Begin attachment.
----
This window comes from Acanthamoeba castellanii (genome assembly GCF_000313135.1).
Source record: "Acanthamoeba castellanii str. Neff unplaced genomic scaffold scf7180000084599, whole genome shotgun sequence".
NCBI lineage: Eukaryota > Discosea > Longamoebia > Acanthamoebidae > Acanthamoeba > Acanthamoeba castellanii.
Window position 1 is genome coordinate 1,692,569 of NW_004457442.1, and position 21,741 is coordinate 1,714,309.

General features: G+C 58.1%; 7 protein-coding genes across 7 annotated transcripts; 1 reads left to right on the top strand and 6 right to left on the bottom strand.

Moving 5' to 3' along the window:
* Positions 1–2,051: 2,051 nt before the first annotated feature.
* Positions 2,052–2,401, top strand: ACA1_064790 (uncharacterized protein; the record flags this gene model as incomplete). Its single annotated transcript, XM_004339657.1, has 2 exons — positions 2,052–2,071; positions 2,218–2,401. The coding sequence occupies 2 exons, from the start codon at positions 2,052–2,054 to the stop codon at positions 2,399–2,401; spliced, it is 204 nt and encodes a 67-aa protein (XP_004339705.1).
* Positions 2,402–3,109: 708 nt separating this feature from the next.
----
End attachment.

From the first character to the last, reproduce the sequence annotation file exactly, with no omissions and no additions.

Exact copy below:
This window comes from Acanthamoeba castellanii (genome assembly GCF_000313135.1).
Source record: "Acanthamoeba castellanii str. Neff unplaced genomic scaffold scf7180000084599, whole genome shotgun sequence".
NCBI lineage: Eukaryota > Discosea > Longamoebia > Acanthamoebidae > Acanthamoeba > Acanthamoeba castellanii.
Window position 1 is genome coordinate 1,692,569 of NW_004457442.1, and position 21,741 is coordinate 1,714,309.

General features: G+C 58.1%; 7 protein-coding genes across 7 annotated transcripts; 1 reads left to right on the top strand and 6 right to left on the bottom strand.

Moving 5' to 3' along the window:
* Positions 1–2,051: 2,051 nt before the first annotated feature.
* Positions 2,052–2,401, top strand: ACA1_064790 (uncharacterized protein; the record flags this gene model as incomplete). Its single annotated transcript, XM_004339657.1, has 2 exons — positions 2,052–2,071; positions 2,218–2,401. The coding sequence occupies 2 exons, from the start codon at positions 2,052–2,054 to the stop codon at positions 2,399–2,401; spliced, it is 204 nt and encodes a 67-aa protein (XP_004339705.1).
* Positions 2,402–3,109: 708 nt separating this feature from the next.